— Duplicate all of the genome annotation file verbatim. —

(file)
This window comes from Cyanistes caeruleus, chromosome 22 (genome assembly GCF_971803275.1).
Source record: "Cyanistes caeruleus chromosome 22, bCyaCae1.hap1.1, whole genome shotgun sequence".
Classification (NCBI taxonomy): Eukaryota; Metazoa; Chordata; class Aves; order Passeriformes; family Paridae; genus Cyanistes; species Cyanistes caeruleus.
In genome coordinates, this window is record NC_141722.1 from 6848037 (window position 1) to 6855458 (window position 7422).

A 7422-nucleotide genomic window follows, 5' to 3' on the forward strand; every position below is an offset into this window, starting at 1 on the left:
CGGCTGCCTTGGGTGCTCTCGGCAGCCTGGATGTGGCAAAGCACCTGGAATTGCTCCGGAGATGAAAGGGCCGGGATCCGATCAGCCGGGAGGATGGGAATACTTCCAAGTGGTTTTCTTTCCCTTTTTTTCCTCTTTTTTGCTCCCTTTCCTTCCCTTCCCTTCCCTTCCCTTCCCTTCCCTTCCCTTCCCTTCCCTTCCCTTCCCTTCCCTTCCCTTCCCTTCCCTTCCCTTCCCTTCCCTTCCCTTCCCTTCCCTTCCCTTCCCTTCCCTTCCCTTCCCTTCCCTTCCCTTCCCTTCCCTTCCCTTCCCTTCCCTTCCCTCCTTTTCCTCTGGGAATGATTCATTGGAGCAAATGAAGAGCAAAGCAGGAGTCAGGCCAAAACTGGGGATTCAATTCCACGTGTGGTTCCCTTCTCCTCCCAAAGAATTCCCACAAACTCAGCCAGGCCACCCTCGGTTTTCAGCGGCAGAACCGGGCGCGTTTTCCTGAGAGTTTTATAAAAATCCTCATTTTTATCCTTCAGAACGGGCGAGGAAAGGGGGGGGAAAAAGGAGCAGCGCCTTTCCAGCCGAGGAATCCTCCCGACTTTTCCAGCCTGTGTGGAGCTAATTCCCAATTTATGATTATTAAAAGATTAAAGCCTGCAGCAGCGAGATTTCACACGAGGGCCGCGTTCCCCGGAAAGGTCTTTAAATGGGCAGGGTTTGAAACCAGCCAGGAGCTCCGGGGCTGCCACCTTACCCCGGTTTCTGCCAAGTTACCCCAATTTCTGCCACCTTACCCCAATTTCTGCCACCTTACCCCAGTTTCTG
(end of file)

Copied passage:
This window comes from Cyanistes caeruleus, chromosome 22 (genome assembly GCF_971803275.1).
Source record: "Cyanistes caeruleus chromosome 22, bCyaCae1.hap1.1, whole genome shotgun sequence".
Classification (NCBI taxonomy): Eukaryota; Metazoa; Chordata; class Aves; order Passeriformes; family Paridae; genus Cyanistes; species Cyanistes caeruleus.
In genome coordinates, this window is record NC_141722.1 from 6848037 (window position 1) to 6855458 (window position 7422).

A 7422-nucleotide genomic window follows, 5' to 3' on the forward strand; every position below is an offset into this window, starting at 1 on the left:
CGGCTGCCTTGGGTGCTCTCGGCAGCCTGGATGTGGCAAAGCACCTGGAATTGCTCCGGAGATGAAAGGGCCGGGATCCGATCAGCCGGGAGGATGGGAATACTTCCAAGTGGTTTTCTTTCCCTTTTTTTCCTCTTTTTTGCTCCCTTTCCTTCCCTTCCCTTCCCTTCCCTTCCCTTCCCTTCCCTTCCCTTCCCTTCCCTTCCCTTCCCTTCCCTTCCCTTCCCTTCCCTTCCCTTCCCTTCCCTTCCCTTCCCTTCCCTTCCCTTCCCTTCCCTTCCCTTCCCTTCCCTTCCCTTCCCTTCCCTTCCCTTCCCTTCCCTCCTTTTCCTCTGGGAATGATTCATTGGAGCAAATGAAGAGCAAAGCAGGAGTCAGGCCAAAACTGGGGATTCAATTCCACGTGTGGTTCCCTTCTCCTCCCAAAGAATTCCCACAAACTCAGCCAGGCCACCCTCGGTTTTCAGCGGCAGAACCGGGCGCGTTTTCCTGAGAGTTTTATAAAAATCCTCATTTTTATCCTTCAGAACGGGCGAGGAAAGGGGGGGGAAAAAGGAGCAGCGCCTTTCCAGCCGAGGAATCCTCCCGACTTTTCCAGCCTGTGTGGAGCTAATTCCCAATTTATGATTATTAAAAGATTAAAGCCTGCAGCAGCGAGATTTCACACGAGGGCCGCGTTCCCCGGAAAGGTCTTTAAATGGGCAGGGTTTGAAACCAGCCAGGAGCTCCGGGGCTGCCACCTTACCCCGGTTTCTGCCAAGTTACCCCAATTTCTGCCACCTTACCCCAATTTCTGCCACCTTACCCCAGTTTCTG